Dr. Brennan Kruszewski is a practicing internist and primary care physician in Beachwood, Ohio. He graduated from Emory University School of Medicine in 2018, and recently completed his residency in Internal Medicine at University Hospitals/Case Western Reserve University in Cleveland. He enjoys writing about a variety of medical topics, including his time in academic medicine and how to succeed as a young physician. In his spare time, he is an avid cyclist, lover of classical literature, and choral singer. LinkedIn
I like to joke that my poor handwriting was the first clue that I would pursue a career as a doctor.
Doctors are notorious for being unable to write legibly. The most common explanation seems to be that overuse of the hands and the need to write notes quickly are to blame. The sheer volume of information recorded daily causes our handwriting, even if it was good initially, to deteriorate over time. But in my case, my handwriting was already bad – even in grade school.
My Handwriting Was Always Poor, and I Have Plenty of Reasons
I have plenty to say in defense of my poor handwriting as a child. For the first few years, I complained that I couldn’t see the board well – which turned out to be true, as I got glasses in the first grade. My vision wasn’t the issue, though, because my handwriting didn’t improve as a second grader either. I was quick to blame it on having to learn cursive and smudging my paper trying to run all the letters together. My teachers largely accepted that explanation and did their best to struggle through my handwritten assignments. When my handwriting didn’t improve by third grade, I opined that it was clear that handwriting just wasn’t that important anymore – after all, my grades were fine, and as long as it didn’t have an impact on my grades, what did it matter?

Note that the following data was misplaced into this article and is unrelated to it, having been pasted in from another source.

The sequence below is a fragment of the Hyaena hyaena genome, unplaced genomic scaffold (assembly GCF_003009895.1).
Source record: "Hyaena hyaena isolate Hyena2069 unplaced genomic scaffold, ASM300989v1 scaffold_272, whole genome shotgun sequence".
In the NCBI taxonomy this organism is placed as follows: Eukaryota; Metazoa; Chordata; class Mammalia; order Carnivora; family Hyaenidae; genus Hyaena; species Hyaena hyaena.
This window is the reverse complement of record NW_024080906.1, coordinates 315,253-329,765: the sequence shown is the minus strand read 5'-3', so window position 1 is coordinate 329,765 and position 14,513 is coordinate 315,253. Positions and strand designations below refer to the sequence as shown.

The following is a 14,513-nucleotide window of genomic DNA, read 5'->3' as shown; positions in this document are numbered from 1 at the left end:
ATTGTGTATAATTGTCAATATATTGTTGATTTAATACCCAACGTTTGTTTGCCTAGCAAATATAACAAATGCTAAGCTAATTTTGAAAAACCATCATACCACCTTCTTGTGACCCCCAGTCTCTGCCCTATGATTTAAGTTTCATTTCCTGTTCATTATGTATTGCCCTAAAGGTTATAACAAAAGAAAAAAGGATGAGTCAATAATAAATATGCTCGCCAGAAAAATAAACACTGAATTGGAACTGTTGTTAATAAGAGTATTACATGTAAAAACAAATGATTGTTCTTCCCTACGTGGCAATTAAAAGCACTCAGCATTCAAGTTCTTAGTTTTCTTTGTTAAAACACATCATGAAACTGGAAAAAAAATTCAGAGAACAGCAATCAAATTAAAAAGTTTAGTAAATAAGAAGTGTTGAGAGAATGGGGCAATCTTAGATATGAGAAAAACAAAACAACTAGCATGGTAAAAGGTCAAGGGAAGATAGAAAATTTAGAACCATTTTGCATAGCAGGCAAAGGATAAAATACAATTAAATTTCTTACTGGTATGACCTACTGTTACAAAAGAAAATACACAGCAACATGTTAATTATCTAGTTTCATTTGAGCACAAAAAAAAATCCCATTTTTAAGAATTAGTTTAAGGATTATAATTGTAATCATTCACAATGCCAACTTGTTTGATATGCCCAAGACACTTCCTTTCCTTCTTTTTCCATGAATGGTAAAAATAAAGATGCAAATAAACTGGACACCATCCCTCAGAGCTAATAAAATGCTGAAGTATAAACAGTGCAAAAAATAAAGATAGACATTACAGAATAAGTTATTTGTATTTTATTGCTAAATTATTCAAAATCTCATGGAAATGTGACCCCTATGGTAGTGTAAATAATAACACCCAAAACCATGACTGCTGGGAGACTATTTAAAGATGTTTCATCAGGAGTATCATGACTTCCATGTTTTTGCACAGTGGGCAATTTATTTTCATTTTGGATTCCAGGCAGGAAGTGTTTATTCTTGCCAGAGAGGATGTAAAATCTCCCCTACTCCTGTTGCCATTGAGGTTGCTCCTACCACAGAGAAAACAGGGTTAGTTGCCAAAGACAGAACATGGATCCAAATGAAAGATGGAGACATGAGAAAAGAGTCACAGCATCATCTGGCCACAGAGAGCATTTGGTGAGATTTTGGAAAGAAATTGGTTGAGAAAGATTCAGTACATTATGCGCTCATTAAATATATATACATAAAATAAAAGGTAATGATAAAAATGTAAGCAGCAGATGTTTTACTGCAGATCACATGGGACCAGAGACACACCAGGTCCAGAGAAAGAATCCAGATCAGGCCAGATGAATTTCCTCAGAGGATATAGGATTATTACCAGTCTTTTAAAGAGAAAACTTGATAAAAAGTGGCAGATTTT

At some time in the third or fourth grade, one of my teachers pulled me aside about the issue of my handwriting. I had received a lower mark than usual on an essay that I had handed in. The reason for the poor grade wasn’t that the essay was poorly written in a grammatical sense, nor that the content was poor. The reason for the poor grade was simply that my teacher could not read what I had written. I was embarrassed that my years of poor handwriting had finally caught up to me. I was able to make up the essay and decided to type rather than hand write it to avoid the issue of legibility.
But the embarrassment of not being able to be understood due to my illegible writing lingered.
By middle school, I was (mercifully for my teachers) typing most of my assignments, and I never really ended up having an issue where legibility affected my grades again. However, I can’t exactly say that my handwriting improved. By high school, I started to use a self-made shorthand; by the time I got to medical school, my handwritten notebooks were about as decipherable as an ancient clay tablet written in a long-forgotten language. But anytime I knew that my writing would be read by someone else, I took pains to type it out or to slow down and focus on my lettering for their benefit. Today, I rarely write outside of what I type on a computer, except for the occasional prescription when my electronic medical record isn’t working.
The Advent of Open Notes: Why Clearly Intelligible Notes are so Important in the Medical Field
Fortunately for doctors and patients alike, the need for handwritten notes and prescriptions is fading, with more legible (and safer) electronic medical records and typed notes taking their place. The need for clarity in communication between the doctor and the patient has become more critical than ever. With the passage of the Cures Act, perhaps for the first time, patients can read a doctor’s typed notes soon after they’re written, shining a spotlight on the need for clear and accurate communication. This newfound transparency has generated a sense of panic among some medical professionals who are not used to seeing their notes on display. Where once these records were sacred, private, and for a physician’s eyes only, patients have started to question the meaning behind abbreviations and terms that were previously only seen by treating physicians and their colleagues.